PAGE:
I am Native American as well, and especially for Native Americans, the suicide rate is very high, and it’s just a lot of turmoil that people are going through in this hour. I really feel strongly that my whole study and career of combining spirituality with mental health is what is going to be strongly recognized in communities around the world. I had the opportunity on August 28, 2019 to speak at a very large women’s conference and that message ripped the building, and it was titled, “Run the Maze.” It was about a mouse that scientists did a study on and they were feeding the mouse information, and the mouse’s mind was running. At the end of the night, when they put the mouse to sleep, the doctors saw that even though the mouse was sleeping, what was in the mind of the mouse was still running the maze because it was in its sub-conscience. My message “Run the Maze,” says, ‘It’s in you, it’s just buried underneath, and if you just start moving, you will run out of the maze–run out of the entanglement and all of the shackles in your mind. If you start moving in your purpose, all of that will just fall off.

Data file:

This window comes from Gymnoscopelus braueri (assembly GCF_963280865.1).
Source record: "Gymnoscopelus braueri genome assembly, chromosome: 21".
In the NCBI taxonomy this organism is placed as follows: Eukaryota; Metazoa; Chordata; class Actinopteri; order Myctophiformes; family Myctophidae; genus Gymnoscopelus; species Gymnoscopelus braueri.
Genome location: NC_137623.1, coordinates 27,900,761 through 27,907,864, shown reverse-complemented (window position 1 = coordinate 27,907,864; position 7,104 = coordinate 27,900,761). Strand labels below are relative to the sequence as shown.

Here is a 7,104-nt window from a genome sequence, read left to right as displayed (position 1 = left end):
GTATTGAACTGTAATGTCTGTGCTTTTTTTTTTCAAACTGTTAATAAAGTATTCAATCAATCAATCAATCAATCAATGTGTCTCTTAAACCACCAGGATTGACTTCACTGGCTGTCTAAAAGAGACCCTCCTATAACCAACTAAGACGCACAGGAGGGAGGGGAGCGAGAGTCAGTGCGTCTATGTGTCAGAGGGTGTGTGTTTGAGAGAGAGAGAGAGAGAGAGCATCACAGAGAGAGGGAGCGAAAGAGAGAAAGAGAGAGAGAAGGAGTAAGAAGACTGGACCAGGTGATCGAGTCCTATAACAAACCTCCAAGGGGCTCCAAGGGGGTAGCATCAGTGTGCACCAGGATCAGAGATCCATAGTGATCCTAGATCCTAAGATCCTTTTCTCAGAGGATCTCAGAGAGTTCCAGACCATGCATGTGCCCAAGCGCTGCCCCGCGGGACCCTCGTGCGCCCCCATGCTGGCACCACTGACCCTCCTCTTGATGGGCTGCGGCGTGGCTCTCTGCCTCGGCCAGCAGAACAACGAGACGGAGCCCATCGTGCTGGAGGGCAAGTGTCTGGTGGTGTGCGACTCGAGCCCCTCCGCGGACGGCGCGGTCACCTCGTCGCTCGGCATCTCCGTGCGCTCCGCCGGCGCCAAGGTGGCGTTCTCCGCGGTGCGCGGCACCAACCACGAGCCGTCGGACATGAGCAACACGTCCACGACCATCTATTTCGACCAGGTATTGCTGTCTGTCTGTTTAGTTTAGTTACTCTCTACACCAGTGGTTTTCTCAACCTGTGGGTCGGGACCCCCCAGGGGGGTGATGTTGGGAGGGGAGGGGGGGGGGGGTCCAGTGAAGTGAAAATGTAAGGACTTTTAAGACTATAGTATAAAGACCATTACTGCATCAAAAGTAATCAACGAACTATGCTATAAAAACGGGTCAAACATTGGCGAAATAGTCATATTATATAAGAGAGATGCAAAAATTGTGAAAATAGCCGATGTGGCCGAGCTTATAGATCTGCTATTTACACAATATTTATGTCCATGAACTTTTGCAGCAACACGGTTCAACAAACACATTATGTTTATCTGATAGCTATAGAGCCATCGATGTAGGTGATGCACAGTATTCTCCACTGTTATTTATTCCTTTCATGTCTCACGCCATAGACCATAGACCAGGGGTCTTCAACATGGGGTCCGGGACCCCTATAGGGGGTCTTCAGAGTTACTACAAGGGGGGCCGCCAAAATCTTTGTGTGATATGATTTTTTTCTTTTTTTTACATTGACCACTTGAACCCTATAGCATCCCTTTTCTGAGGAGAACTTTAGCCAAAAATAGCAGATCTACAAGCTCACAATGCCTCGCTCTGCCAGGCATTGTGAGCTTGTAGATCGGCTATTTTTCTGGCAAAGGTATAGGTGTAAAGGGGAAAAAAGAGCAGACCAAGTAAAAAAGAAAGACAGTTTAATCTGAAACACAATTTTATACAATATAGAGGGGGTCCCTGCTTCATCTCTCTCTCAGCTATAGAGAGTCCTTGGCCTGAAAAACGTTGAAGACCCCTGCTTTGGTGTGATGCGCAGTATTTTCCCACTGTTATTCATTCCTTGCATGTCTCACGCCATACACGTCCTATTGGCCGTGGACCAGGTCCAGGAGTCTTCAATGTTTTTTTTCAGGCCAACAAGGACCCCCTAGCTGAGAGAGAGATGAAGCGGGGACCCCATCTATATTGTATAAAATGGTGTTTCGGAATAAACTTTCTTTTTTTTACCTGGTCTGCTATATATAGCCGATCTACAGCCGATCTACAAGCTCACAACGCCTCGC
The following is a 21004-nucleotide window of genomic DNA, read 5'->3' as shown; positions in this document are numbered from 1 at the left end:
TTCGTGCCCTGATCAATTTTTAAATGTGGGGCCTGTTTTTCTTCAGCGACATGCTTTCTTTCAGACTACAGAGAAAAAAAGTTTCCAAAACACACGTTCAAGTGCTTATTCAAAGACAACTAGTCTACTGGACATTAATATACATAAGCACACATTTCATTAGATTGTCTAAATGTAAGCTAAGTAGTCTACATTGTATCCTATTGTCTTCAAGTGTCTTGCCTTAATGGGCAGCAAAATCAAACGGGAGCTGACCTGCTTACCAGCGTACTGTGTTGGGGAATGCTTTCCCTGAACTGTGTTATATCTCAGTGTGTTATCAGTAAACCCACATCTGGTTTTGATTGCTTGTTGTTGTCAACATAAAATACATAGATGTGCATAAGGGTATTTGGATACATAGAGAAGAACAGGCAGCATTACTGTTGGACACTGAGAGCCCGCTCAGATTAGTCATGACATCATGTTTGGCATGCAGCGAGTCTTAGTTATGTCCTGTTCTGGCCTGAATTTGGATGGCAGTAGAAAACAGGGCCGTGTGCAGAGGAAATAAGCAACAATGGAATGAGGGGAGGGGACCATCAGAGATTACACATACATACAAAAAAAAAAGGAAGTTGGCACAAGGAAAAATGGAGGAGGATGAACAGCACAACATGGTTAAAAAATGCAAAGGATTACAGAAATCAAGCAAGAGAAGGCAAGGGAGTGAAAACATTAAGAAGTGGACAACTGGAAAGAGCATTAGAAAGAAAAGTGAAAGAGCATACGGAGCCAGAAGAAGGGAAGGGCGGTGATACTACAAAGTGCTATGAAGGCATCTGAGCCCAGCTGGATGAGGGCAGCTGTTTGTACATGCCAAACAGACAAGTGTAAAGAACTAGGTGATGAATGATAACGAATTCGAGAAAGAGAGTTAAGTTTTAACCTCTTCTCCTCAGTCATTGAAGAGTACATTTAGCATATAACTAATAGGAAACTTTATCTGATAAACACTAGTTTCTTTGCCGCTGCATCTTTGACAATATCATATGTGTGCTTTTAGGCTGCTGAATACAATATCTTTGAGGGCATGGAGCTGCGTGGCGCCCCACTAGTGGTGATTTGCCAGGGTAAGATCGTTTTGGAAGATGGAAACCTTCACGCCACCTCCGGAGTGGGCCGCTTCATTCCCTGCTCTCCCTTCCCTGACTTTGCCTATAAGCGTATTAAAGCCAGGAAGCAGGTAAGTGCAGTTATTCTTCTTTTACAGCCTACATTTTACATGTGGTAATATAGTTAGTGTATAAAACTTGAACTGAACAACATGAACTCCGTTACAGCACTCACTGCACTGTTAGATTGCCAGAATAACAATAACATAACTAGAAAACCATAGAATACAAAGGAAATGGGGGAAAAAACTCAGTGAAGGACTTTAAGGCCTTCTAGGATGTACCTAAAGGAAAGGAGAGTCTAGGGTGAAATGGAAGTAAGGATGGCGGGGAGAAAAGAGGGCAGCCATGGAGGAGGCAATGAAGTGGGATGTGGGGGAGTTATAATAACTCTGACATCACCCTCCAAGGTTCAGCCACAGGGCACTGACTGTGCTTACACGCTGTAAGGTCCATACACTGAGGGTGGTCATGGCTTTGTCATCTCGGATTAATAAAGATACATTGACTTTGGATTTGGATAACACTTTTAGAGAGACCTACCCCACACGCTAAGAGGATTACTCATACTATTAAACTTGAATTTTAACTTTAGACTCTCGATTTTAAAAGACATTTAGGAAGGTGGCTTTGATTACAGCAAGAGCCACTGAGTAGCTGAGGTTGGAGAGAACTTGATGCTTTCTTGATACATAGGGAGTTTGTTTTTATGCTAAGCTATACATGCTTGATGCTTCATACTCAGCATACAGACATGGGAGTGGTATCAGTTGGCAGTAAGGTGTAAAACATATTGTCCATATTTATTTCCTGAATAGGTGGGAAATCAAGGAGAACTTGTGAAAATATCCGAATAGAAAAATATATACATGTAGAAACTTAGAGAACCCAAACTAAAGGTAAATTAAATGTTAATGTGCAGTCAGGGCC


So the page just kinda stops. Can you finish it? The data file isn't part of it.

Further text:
How did you discover your Native American roots?
I always knew we were native. I just knew that I was of the culture of women of color, and I just never really talked about it. My mother is Chahta and my father is Creek. Once the diversity in society becomes more and more prevalent, you realize that you can’t just keep calling yourself something you really aren’t. So we are all descendants of Africa, the whole bloodline of the universe is from there, and we branch out into different cultures, and so here we are.
What else can we expect?
Yes, I have a new album coming out at the time of the conference. My new book, My Brain Changed, will launch then as well. It’s going to be a big re-launching of Women on the Front Line, as well as Dr. Juanita Bynum International Ministries. I also have a bath line and a candle line, The Bee Balanced Collection, which will also be available at the Women on the Front Line conference. The brand is a reflection that we are who God is going to use. You may not think you are good enough, educated enough, or of a certain caliber, but God is choosing you because of what He put in you not because of who you are right now. You are evolving everyday.
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By Eboyne’ Jackson
Fashion Stylist: Tim B.
Assistant Stylist: Rhonda Sampson
Makeup by: Tiffany Garlick
Hair by: Karen Mitchell
Photography by: Sailey Williams